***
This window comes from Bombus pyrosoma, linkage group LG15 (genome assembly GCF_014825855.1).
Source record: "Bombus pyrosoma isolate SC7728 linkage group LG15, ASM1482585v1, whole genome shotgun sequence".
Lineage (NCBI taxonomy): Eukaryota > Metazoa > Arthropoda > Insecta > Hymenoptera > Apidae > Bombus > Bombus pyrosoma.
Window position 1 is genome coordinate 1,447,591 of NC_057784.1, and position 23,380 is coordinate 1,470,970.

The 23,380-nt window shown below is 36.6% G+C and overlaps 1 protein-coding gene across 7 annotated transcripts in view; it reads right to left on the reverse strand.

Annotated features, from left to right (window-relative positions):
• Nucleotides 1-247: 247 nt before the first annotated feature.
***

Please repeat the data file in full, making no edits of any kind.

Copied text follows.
This window comes from Bombus pyrosoma, linkage group LG15 (genome assembly GCF_014825855.1).
Source record: "Bombus pyrosoma isolate SC7728 linkage group LG15, ASM1482585v1, whole genome shotgun sequence".
Lineage (NCBI taxonomy): Eukaryota > Metazoa > Arthropoda > Insecta > Hymenoptera > Apidae > Bombus > Bombus pyrosoma.
Window position 1 is genome coordinate 1,447,591 of NC_057784.1, and position 23,380 is coordinate 1,470,970.

The 23,380-nt window shown below is 36.6% G+C and overlaps 1 protein-coding gene across 7 annotated transcripts in view; it reads right to left on the reverse strand.

Annotated features, from left to right (window-relative positions):
• Nucleotides 1-247: 247 nt before the first annotated feature.